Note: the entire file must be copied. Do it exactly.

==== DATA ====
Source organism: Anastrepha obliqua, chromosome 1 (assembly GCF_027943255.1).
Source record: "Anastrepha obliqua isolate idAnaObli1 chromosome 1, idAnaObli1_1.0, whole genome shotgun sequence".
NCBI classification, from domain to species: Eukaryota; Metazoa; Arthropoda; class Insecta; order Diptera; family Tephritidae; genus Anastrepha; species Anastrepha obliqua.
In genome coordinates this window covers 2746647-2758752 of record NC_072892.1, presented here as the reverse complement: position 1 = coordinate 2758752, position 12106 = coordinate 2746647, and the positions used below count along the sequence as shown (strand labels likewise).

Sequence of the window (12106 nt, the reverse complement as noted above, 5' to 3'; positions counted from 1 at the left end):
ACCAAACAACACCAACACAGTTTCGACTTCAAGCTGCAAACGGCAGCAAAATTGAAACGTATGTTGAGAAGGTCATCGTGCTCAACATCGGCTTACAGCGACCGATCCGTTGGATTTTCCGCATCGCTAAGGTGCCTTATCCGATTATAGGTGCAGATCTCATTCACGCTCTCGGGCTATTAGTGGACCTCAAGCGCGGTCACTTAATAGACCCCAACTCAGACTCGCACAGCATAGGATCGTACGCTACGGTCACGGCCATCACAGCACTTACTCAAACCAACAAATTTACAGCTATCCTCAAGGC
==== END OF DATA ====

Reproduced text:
Source organism: Anastrepha obliqua, chromosome 1 (assembly GCF_027943255.1).
Source record: "Anastrepha obliqua isolate idAnaObli1 chromosome 1, idAnaObli1_1.0, whole genome shotgun sequence".
NCBI classification, from domain to species: Eukaryota; Metazoa; Arthropoda; class Insecta; order Diptera; family Tephritidae; genus Anastrepha; species Anastrepha obliqua.
In genome coordinates this window covers 2746647-2758752 of record NC_072892.1, presented here as the reverse complement: position 1 = coordinate 2758752, position 12106 = coordinate 2746647, and the positions used below count along the sequence as shown (strand labels likewise).

Sequence of the window (12106 nt, the reverse complement as noted above, 5' to 3'; positions counted from 1 at the left end):
ACCAAACAACACCAACACAGTTTCGACTTCAAGCTGCAAACGGCAGCAAAATTGAAACGTATGTTGAGAAGGTCATCGTGCTCAACATCGGCTTACAGCGACCGATCCGTTGGATTTTCCGCATCGCTAAGGTGCCTTATCCGATTATAGGTGCAGATCTCATTCACGCTCTCGGGCTATTAGTGGACCTCAAGCGCGGTCACTTAATAGACCCCAACTCAGACTCGCACAGCATAGGATCGTACGCTACGGTCACGGCCATCACAGCACTTACTCAAACCAACAAATTTACAGCTATCCTCAAGGC